Getting Busy Behind the Scenes

For the readers of who are able to do more than just bitch and moan about the current crop of modern racing simulators, now is the optimal chance to make use of your many talents! Earlier this afternoon, Detroit’s Image Space Incorporated and Sweden’s Sector 3 Studios have announced that they are hiring several different programmers to begin the Spring of 2016.


The news comes a bit out of left field, as Sector 3 have been hard at work preparing a massive patch for RaceRoom Racing Experience that includes the long-awaited Nurburgring Nordschleife, and Image Space Incorporated recently pushed out several updates for rFactor 2 that saw a heavy emphasis on accommodating American Stock Car Racing rules and functionality within the critically acclaimed simulator. As a result, I can’t really begin to speculate what’s occurred behind closed doors, as it appears both developers have been relatively busy behind the scenes. Only industry insiders know whether there is some sort of correlation between the two postings going live within mere hours of each other; all we can hope is that someone reaches out to us with more information.


23 thoughts on “Getting Busy Behind the Scenes

    1. “Renato still selling recycled rfactor 1 with static fake-toad system”

      I truly hope you are getting paid for this shit, cause its bat shit crazy otherwise, I guess you feel nice and secure hiding behind a proxy like a kiddy fiddler, what a fucking pussy, you think you gonna get bitch slapped like you should if you dont have one? post your address and ill start a crowd funding campaign for a regular ritalin dose and a nice holiday for “mom”, I know for a fact she’s sick of ya.


  1. Sector3 is looking for one type of dev and ISI is looking for another type.
    In the case of sector3 is a big job position and for isi is something more secondary, because they don’t need someone to work on the game(play) software as they already have.


      1. I’ve seen anti-graphics fellas judging the quality of a sim by how good it looked. That post was for them, not for you Dave C.


      2. “I’ve seen anti-graphics fellas judging the quality of a sim by how good it looked”

        Complete BS, you mean you’ve seen guys claim the complete opposite to fools doing exactly what you said (judging the quality of a sim by how good it looked) but the other way around, good one trying to spin it around, sim racing blogs\sites\news is at the moment completely overrun with young insecure pad clutching,forza educated, xbone playing morons that wouldn’t even know what a sim is in any sim genre, let alone race sims, trying to change the industry and turn it into a typical “AAA” scene where we get the same “new” game every year with a new Nvidia graphics plugin, and boom the idiots are frothing at the mouth to spend “moms” 100 bux on the same old press X to win bullshit.

        Its a fucking plague thats already destroyed many good hardcore genres, just take a look at the FPS\Tactical shooter games, and how that has plummeted in quality and advanced play\features since consoles got into FPS, press X to win is a negative catch phrase that used to be applied to this BS, now devs build games using that philosophy.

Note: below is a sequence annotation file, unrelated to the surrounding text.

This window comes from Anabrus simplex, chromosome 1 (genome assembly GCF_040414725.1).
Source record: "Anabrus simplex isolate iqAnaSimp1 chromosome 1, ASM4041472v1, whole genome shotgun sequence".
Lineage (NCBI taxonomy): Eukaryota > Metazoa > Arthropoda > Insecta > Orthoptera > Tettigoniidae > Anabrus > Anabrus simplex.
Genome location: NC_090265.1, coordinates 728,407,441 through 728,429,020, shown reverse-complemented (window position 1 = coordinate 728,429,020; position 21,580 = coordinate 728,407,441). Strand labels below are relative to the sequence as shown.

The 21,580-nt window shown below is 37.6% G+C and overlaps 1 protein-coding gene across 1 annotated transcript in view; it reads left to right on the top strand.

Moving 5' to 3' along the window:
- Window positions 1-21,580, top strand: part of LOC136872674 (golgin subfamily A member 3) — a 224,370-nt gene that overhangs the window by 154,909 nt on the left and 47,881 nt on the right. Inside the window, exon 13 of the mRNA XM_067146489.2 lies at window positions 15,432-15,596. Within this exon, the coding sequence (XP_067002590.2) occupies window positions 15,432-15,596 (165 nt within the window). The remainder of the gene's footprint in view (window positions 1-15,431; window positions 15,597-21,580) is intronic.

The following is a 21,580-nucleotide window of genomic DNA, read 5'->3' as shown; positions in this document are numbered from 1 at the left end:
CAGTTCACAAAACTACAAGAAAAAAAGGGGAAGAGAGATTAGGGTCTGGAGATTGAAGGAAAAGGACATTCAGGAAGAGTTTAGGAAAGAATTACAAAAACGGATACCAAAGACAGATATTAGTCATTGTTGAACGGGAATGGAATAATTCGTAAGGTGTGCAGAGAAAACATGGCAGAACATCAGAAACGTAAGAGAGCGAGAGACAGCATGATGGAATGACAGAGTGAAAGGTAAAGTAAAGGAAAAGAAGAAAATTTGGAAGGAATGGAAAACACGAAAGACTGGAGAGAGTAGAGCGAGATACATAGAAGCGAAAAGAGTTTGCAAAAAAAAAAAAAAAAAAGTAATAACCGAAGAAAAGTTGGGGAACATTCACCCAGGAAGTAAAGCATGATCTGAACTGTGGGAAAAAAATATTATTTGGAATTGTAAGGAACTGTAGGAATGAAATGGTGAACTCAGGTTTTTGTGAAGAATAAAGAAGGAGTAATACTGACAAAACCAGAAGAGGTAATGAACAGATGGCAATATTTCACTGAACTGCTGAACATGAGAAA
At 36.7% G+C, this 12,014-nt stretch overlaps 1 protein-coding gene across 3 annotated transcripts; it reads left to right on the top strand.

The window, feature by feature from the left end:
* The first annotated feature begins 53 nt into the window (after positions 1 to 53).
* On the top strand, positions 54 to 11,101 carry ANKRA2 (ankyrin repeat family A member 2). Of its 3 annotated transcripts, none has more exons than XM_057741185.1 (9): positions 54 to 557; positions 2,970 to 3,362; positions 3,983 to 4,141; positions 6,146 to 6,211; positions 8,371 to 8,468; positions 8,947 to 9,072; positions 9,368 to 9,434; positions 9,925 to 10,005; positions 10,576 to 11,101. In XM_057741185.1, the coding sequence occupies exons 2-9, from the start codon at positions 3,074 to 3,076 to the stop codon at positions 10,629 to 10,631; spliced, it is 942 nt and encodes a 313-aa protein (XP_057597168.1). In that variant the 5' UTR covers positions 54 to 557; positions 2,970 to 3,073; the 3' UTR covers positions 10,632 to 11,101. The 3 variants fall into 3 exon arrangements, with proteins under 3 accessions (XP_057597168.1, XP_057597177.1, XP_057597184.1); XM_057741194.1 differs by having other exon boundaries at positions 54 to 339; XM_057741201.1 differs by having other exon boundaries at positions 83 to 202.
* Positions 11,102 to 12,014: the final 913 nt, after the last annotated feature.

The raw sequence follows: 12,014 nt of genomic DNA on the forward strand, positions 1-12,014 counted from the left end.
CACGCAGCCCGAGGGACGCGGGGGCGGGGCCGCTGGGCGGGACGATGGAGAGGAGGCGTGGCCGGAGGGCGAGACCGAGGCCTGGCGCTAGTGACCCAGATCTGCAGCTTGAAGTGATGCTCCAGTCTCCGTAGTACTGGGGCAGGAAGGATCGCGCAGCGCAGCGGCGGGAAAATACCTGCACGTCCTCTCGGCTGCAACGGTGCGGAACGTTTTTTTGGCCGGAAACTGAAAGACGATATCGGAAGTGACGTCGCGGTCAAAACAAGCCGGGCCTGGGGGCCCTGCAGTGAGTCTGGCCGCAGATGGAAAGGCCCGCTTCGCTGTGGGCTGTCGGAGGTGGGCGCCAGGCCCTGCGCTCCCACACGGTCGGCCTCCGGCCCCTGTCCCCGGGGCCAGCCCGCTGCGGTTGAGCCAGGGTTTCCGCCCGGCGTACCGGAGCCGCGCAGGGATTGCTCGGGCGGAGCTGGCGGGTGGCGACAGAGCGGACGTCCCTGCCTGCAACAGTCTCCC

3. ok good, then your post isn’t about sim racing. You’re just rambling about stuff that bothers you personally about gaming in general. K.


    1. That is a bad idea.

      UE4 is severely broken, especially for larger scale maps. No mgpu support and no discussion about it either. Inherits many of the same problems that made UE3 unsuitable for simulation as well.


    1. None of the listed requirements and tech are relevant for gameengine development.

      If they’re looking for a lead programmer, then this is not the announcement.


      1. Actually, a lot of that would be relevant for small team work, where they may have to cover lots of bases with not many staff. So they may want someone to be able to offer bloody good skills over various subjects, not just be a wizard on one focus only.

        If you look at the credits list and tick the full time names off (I.e. 2 track artists full-time, car artists, Borda and maybe 1 other on car physics, I find it quite surprising how such a small bunch have managed to output some great stuff. That actually goes for all the studios really, just looking at their core guys. This genre has some really talented guys at work


    2. Miller was a senior programmer there, as far as I can tell, the core guys work on lots of different areas (sound, road tech, multiplayer, core tech, etc). Then the video tech guys, artists, car physics engineers, etc


      1. Yes, and if you’re looking for a lead programmer for a cutting edge sim engine then eCommernce and web development with node.js and PHP are obviously what you’re explicitly looking for as the most relevant skills -.-


    1. Realistically, they should hire who they want to hire…as they know how the business works and who they need…

      What you could have said is “I WANT them to hire a designer”. Interior design, or…XD


  2. ISI has what, 2 core programmers? A big, hugely important one left rF ship to do his own game, and another huge one left in 2014. ISI just reassigned work and they seem to have the worst vehicle artist(s if it’s more than rF1’s F3’s Lo).

    If Sector3 do try to polish their package, with visuals now and then the driving, and actually offer a better structured title, they can lead the way in the near future. We need properly packaged series and content.


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